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Darfur Shadow Over Beijing Olympics

Addressing a joint press conference with visiting British Foreign Secretary Ms. Margaret Beckett at Beijing on May 18,2007, Mr.Yang Jiechi, the new Chinese Foreign Minister, accused foreign human rights activists and others , who have been critical of China’s relations with the Sudan ,of trying to politicise the 2008 Olympic Games, which are to be held in Beijing. He insisted that the situation in Darfur would not tarnish the Games. He said that the calls issued by some of these persons for a boycott of the Olympic Games in protest against the alleged Chinese complicity with the Sudanese Government would not succeed.

2.Mr.Yang said: “There are a handful of people who are trying to politicise the Olympic Games.This is against the spirit of the Games. It is also running against the aspirations of all populations in the world.Their objectives or the target they are seeking to achieve will never be attained.”

3.Human rights activists and US Congressmen have accused the Sudanese Government of indulging in a genocide of non-Arabs in the Darfur region and of blocking the deployment of a UN peace-keeping force in the region to stop the alleged genocide. They have also alleged that the Chinese military and economic assistance to the Sudanese Government in return for the Sudan’s hydrocarbons and its support to the Sudan in the UN Security Council were encouraging the Sudanese Government in its policy of repression in the Darfur region and non-co-operation with the UN.

4. The campaign against Beijing on the Darfur issue and for the boycott of next year’s Olympics if it does not change its policy has been spearheaded by Mia Farrow, the Hollywood actress who is a goodwill Ambassador for the UN’s Children Fund. In an article in the “Wall Street Journal” of March 28,2007, Mia Farrow wrote: “China is pouring billions of dollars into Sudan. Beijing purchases an overwhelming majority of Sudan’s annual oil exports and state-owned China National Petroleum Corp. — an official partner of the upcoming Olympic Games — owns the largest shares in each of Sudan’s two major oil consortia. The Sudanese government uses as much as 80% of proceeds from those sales to fund its brutal Janjaweed proxy militia and purchase their instruments of destruction: bombers, assault helicopters, armored vehicles and small arms, most of them of Chinese manufacture. Airstrips constructed and operated by the Chinese have been used to launch bombing campaigns on villages. And China has used its veto power in the U.N. Security Council to repeatedly obstruct efforts by the U.S. and the U.K. to introduce peacekeepers to curtail the slaughter. As one of the few players whose support is indispensable to Sudan, China has the power to, at the very least, insist that Khartoum accept a robust international peacekeeping force to protect defenseless civilians in Darfur. Beijing is uniquely positioned to put a stop to the slaughter, yet they have so far been unabashed in their refusal to do so.But there is now one thing that China may hold more dear than their unfettered access to Sudanese oil: their successful staging of the 2008 Summer Olympics. That desire may provide a lone point of leverage with a country that has otherwise been impervious to all criticism.”

5.She has been increasingly critical of not only the Chinese authorities, but also of American corporate houses, who have agreed to be the sponsors of the Olympics and of Hollywood personalities such as Steven Spielberg, the famous director, who have been helping the organisers of the Olympics in choreographing the opening and closing functions. Stung by her criticism of his co-operation with the organisers of next year’s Olympics, Mr.Spielberg has reportedly written to President Hu Jintao of China, condemning the killings in Darfur and asking the Chinese Government to use its influence in the region “to bring an end to the human suffering there.” More than 100 US Congressmen have also written to President Hu Jintao, calling on him to use Beijing’s influence to halt the bloodshed in the Darfur region. They have warned that China’s supply of arms and other support to the Khartoum regime could tarnish the 2008 Beijing Olympics.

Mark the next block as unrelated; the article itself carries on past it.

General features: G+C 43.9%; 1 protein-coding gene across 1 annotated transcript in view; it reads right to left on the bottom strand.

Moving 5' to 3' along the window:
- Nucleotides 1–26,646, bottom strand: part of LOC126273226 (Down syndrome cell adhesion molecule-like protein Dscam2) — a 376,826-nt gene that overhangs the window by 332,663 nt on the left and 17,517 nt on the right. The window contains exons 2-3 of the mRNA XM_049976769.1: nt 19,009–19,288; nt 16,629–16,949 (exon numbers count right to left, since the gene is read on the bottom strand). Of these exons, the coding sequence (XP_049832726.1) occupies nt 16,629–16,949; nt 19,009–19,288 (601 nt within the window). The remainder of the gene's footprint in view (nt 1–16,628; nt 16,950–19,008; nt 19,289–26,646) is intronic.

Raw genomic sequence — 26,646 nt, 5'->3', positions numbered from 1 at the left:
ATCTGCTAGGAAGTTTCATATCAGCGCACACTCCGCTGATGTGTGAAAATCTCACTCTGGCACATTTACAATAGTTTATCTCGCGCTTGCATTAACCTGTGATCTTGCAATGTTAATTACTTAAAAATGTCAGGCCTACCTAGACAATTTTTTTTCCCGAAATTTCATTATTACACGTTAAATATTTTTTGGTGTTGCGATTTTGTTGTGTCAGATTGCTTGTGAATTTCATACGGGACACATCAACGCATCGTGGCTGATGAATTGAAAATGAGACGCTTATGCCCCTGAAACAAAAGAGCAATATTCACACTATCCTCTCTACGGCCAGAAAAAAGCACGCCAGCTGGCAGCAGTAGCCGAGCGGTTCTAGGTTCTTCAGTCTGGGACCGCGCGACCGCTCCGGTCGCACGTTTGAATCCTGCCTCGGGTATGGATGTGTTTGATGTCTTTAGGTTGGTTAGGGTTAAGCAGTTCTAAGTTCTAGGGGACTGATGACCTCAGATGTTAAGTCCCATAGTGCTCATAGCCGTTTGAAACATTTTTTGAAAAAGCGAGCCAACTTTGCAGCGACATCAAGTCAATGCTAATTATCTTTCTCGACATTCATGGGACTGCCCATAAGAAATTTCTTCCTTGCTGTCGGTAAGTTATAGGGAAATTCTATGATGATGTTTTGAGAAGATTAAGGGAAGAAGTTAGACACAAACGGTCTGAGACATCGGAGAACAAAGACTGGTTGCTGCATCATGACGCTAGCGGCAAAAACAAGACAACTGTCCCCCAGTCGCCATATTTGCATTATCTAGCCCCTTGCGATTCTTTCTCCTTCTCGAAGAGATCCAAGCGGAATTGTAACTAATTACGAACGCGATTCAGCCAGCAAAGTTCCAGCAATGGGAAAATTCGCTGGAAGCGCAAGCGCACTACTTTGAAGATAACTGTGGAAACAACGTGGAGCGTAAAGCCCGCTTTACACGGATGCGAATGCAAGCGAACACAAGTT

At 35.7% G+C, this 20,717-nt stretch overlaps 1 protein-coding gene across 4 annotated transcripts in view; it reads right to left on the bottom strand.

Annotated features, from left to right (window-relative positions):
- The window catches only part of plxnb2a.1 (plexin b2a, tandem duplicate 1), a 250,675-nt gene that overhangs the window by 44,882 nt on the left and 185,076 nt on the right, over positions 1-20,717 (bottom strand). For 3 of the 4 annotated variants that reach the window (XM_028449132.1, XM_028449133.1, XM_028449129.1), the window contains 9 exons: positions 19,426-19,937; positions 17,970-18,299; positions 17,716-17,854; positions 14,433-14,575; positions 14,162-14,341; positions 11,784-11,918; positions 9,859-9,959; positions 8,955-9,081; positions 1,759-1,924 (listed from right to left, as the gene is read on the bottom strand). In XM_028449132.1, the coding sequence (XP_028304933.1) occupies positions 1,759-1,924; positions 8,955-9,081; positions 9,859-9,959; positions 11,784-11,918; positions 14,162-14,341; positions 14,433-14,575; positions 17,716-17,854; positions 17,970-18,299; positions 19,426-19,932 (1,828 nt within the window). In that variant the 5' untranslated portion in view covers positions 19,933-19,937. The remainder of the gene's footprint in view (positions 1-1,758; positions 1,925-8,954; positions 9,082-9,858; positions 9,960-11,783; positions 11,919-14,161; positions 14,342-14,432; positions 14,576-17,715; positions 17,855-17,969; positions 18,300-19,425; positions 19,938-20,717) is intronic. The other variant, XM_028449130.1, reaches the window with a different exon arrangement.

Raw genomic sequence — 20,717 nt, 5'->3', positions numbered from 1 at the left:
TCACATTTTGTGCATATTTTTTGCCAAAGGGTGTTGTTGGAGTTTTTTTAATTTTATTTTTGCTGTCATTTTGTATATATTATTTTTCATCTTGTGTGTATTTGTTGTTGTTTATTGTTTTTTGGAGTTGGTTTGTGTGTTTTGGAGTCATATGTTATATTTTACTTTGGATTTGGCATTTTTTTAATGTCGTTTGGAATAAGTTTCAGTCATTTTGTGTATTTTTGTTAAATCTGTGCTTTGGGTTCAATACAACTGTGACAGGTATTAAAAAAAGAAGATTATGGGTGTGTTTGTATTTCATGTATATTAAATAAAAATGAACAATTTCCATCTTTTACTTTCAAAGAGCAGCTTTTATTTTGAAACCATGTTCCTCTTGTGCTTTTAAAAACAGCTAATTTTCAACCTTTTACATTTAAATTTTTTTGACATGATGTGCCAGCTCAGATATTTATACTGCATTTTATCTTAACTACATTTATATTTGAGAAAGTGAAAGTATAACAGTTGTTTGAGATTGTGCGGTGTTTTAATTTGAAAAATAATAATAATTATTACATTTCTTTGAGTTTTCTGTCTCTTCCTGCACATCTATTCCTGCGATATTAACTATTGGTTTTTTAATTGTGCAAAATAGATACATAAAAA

6. While continuing to reject in public all criticism of China’s co-operation with the Sudanese Government, the Chinese authorities have started showing some concern that this controversy has been damaging the Chinese image as the Olympics draws near. In an attempt to soften the criticism and project an image of a China more caring for the people of the Darfur region, a Chinese Foreign Ministry spokeswoman Ms. Jiang Yu said on May 11,2007: “We hope to solve the issue by political means, so we are ready to make joint efforts with the international community, including the US.”She also announced the appointment of a new special representative on African affairs, Liu Guijin, who, inter alia, would focus on solving the Darfur crisisShe also confirmed plans to send 275 military engineers for UN peacekeeping operations.Earlier in April, a senior Chinese official, Mr.Zhai Jun, was sent by Beijing to Sudan to urge the Sudanese Government to accept a United Nations peacekeeping force. Mr. Zhai went to Darfur and toured three refugee camps.

9. While welcoming these Chinese initiatives, the human rights activists have expressed their determination to keep up the pressure on Beijing as the Olympics approaches in order to make it change its policy of supporting repressive African regimes in return for oil and gas.

(The writer, Mr.B.Raman, is Additional Secretary (retd), Cabinet Secretariat, Govt. of India, New Delhi, and, presently, Director, Institute For Topical Studies, Chennai. He is also associated with the Chennai Centre For China Studies. E-mail: )

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